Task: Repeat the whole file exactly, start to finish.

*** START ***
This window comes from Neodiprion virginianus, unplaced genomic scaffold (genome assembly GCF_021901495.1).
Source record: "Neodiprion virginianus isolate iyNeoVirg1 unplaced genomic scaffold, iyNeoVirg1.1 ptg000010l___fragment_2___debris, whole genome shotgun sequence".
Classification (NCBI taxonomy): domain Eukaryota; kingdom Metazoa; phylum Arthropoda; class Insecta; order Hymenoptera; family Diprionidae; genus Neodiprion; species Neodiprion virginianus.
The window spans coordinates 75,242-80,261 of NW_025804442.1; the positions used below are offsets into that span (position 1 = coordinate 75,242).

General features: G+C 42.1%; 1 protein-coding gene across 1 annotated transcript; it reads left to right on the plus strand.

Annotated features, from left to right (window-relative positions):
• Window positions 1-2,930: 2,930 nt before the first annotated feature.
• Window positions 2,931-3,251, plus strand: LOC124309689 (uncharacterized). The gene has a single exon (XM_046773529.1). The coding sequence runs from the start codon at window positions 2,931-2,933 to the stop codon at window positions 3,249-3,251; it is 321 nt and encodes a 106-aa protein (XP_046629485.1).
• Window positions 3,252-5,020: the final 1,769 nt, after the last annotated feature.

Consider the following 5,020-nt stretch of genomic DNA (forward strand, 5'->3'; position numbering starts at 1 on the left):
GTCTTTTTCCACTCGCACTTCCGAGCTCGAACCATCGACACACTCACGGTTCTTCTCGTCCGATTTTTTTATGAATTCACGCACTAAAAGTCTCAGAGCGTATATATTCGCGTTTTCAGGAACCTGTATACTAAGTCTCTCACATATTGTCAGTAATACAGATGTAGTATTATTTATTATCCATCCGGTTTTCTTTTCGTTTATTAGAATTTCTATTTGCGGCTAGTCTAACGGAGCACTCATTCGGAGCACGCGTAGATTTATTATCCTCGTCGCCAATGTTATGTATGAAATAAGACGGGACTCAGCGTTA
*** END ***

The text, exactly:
This window comes from Neodiprion virginianus, unplaced genomic scaffold (genome assembly GCF_021901495.1).
Source record: "Neodiprion virginianus isolate iyNeoVirg1 unplaced genomic scaffold, iyNeoVirg1.1 ptg000010l___fragment_2___debris, whole genome shotgun sequence".
Classification (NCBI taxonomy): domain Eukaryota; kingdom Metazoa; phylum Arthropoda; class Insecta; order Hymenoptera; family Diprionidae; genus Neodiprion; species Neodiprion virginianus.
The window spans coordinates 75,242-80,261 of NW_025804442.1; the positions used below are offsets into that span (position 1 = coordinate 75,242).

General features: G+C 42.1%; 1 protein-coding gene across 1 annotated transcript; it reads left to right on the plus strand.

Annotated features, from left to right (window-relative positions):
• Window positions 1-2,930: 2,930 nt before the first annotated feature.
• Window positions 2,931-3,251, plus strand: LOC124309689 (uncharacterized). The gene has a single exon (XM_046773529.1). The coding sequence runs from the start codon at window positions 2,931-2,933 to the stop codon at window positions 3,249-3,251; it is 321 nt and encodes a 106-aa protein (XP_046629485.1).
• Window positions 3,252-5,020: the final 1,769 nt, after the last annotated feature.

Consider the following 5,020-nt stretch of genomic DNA (forward strand, 5'->3'; position numbering starts at 1 on the left):
GTCTTTTTCCACTCGCACTTCCGAGCTCGAACCATCGACACACTCACGGTTCTTCTCGTCCGATTTTTTTATGAATTCACGCACTAAAAGTCTCAGAGCGTATATATTCGCGTTTTCAGGAACCTGTATACTAAGTCTCTCACATATTGTCAGTAATACAGATGTAGTATTATTTATTATCCATCCGGTTTTCTTTTCGTTTATTAGAATTTCTATTTGCGGCTAGTCTAACGGAGCACTCATTCGGAGCACGCGTAGATTTATTATCCTCGTCGCCAATGTTATGTATGAAATAAGACGGGACTCAGCGTTA